Snapchat today is introducing context cards, which add contextual information to geotagged photos and images shared in public stories. Snaps added to the regional Our Story feature, or those sent with the white-text, venue-specific geofilter, will include the cards automatically. Users can swipe up on any snap that displays the word “more” and they’ll see an interactive card pop up with contextual information about the place in question. Partners supplying information for the cards include Foursquare, OpenTable, TripAdvisor, and Lyft, and will grow over time, Snaps says.
If you’ve used Google Maps, you’ve seen cards like these. They offer basic details about a venue including the address, phone number, website, and hours. Scroll down and you’ll see crowdsourced reviews from Snap’s partners. You can reserve a table using OpenTable, Resy, or Bookatable, or order rides to venues using Lyft and Uber. Some context cards will also have public stories integrated into the card, along with images contributed by the venue.
The move comes about four months after the introduction of Snap Maps, which allows you to see your friends’ locations in real time, alongside a heat map of public snaps. Maps are viewed internally as a promising new area of investment for Snap; contributions to public stories are up 40 percent since they were introduced, Axios reported last week. Context cards will help Snap build out an infrastructure for its future efforts in local products, while also likely creating new revenue opportunities down the line.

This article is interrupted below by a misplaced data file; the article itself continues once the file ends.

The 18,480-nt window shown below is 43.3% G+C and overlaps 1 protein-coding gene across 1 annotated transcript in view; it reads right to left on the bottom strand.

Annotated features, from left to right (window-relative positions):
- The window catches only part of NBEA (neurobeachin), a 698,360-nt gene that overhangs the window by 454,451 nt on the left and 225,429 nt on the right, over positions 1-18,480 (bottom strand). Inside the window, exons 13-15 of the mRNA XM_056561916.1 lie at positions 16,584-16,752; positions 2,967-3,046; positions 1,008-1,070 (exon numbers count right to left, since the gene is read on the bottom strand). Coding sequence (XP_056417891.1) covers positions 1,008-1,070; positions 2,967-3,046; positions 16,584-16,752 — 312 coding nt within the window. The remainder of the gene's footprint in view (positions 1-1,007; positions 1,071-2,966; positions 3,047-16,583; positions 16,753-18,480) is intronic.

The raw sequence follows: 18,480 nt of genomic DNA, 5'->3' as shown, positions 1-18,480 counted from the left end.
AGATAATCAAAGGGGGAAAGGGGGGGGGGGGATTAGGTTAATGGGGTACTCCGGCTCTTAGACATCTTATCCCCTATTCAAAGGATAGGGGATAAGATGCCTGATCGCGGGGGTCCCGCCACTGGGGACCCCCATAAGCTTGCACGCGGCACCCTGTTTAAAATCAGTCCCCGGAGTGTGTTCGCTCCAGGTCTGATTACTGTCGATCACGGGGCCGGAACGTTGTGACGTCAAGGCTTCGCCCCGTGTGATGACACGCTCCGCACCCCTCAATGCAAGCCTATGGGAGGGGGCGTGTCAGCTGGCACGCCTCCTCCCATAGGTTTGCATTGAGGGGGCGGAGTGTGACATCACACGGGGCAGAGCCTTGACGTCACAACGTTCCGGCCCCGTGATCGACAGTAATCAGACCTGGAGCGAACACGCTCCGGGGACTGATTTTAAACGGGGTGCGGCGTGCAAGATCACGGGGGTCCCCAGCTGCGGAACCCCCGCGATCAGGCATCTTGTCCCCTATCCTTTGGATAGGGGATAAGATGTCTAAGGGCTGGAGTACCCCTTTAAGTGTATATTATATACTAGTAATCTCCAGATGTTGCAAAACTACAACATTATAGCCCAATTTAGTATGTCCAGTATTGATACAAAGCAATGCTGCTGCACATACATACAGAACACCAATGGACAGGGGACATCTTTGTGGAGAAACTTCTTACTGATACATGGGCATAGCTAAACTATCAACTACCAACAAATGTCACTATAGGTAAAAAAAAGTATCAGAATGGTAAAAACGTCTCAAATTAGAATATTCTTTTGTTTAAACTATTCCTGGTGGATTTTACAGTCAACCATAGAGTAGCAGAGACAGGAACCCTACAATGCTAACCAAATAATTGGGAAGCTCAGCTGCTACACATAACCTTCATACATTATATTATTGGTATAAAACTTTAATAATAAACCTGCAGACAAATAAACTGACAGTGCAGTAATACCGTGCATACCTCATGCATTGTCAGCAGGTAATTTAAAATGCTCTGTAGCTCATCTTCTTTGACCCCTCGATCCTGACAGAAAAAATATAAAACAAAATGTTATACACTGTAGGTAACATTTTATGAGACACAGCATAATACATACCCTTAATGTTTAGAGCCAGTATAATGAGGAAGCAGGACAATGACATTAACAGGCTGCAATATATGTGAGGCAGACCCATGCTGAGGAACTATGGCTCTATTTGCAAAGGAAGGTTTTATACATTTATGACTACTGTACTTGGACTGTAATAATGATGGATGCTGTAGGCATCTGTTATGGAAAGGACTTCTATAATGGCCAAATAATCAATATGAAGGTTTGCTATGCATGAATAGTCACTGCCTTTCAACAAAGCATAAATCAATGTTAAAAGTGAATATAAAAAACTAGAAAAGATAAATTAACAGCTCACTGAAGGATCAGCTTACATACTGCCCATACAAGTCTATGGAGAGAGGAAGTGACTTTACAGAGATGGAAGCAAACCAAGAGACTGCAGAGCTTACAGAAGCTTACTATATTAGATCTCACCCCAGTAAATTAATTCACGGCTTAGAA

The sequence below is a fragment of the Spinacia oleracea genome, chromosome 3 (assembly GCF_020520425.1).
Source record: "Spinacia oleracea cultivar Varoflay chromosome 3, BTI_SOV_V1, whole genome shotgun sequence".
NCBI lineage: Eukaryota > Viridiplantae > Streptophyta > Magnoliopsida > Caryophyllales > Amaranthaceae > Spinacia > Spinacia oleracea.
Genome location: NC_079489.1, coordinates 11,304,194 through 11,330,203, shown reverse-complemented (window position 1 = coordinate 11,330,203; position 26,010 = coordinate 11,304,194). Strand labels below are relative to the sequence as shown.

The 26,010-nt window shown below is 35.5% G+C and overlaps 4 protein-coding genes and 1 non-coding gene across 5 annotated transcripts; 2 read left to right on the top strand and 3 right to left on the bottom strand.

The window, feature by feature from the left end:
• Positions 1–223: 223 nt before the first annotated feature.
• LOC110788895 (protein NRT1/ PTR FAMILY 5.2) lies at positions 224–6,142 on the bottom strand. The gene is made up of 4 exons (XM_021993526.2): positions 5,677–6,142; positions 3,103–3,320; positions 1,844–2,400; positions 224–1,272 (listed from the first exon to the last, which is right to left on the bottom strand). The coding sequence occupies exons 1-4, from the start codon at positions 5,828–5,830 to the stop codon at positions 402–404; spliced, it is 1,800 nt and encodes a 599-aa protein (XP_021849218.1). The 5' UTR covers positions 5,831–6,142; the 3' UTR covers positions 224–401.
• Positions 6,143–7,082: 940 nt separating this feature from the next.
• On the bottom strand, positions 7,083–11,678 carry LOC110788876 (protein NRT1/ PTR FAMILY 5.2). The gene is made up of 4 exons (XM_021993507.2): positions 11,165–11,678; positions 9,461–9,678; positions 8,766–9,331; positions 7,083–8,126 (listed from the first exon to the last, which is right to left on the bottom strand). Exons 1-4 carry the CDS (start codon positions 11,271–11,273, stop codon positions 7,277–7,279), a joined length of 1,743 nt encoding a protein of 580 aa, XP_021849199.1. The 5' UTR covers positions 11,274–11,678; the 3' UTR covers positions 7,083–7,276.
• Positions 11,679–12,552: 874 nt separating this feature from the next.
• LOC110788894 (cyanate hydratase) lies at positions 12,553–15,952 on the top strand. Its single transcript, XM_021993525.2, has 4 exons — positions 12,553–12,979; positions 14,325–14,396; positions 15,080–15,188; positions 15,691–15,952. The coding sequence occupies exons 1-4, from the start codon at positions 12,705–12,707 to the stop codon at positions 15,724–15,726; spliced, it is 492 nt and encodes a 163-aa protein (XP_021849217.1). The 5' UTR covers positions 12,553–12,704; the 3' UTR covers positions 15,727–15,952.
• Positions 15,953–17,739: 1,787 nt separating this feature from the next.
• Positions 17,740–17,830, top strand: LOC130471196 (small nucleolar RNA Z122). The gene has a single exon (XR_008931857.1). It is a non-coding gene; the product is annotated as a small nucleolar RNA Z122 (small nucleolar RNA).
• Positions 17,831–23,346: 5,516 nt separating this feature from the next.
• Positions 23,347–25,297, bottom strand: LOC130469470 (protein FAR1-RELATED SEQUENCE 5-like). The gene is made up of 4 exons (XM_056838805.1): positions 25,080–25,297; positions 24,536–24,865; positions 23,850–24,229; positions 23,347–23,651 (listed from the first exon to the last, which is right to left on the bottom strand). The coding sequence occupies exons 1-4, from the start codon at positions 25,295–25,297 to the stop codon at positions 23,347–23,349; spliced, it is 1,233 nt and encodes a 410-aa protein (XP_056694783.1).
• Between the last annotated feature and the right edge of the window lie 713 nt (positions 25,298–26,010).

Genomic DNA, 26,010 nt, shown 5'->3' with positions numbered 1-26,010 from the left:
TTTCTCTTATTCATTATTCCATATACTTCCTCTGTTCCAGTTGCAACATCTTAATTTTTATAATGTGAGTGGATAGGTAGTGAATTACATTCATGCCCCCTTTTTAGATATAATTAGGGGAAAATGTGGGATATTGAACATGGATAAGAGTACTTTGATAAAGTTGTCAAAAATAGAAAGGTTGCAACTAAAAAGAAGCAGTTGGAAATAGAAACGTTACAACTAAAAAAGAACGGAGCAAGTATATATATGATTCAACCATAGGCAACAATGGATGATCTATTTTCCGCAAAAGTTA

Let’s get to some of your frequently asked questions about context cards.
Are context cards good or bad?
They seem relatively good. They do not appear to be actively bad.
What’s so good about them?
They teach teenagers about important concepts, such as the importance of making reservations, or checking to see whether a business is open before making their mom drive them all the way there in this traffic.
What is the worst context card I can expect to see?
Definitely the Goop cards. Goop is one of the nine launch partners, and now there will be unsolicited Goop in your snaps.
What does Elise Loehnen, chief content officer of Goop, have to say about context cards, in the promotional materials that were distributed for context cards?
“Travel is one of our most popular verticals, and a natural extension of Gwyneth’s impetus for starting Goop: to create a place where readers can find recommendations from a trusted friend, not from an anonymous, crowdsourced engine.”
Won’t context cards primarily show recommendations from anonymous, crowdsourced engines?
That is our understanding, yes.
How can I protect my teenager from Goop recommendations?
Slather them in Goop’s most hated enemies: processed cheese and Mountain Dew.
Great. Where are context cards available?
You’ll see them on both iOS and Android, assuming you live in the United States, Canada, the United Kingdom, Australia, or New Zealand.
Hit me with that promotional video!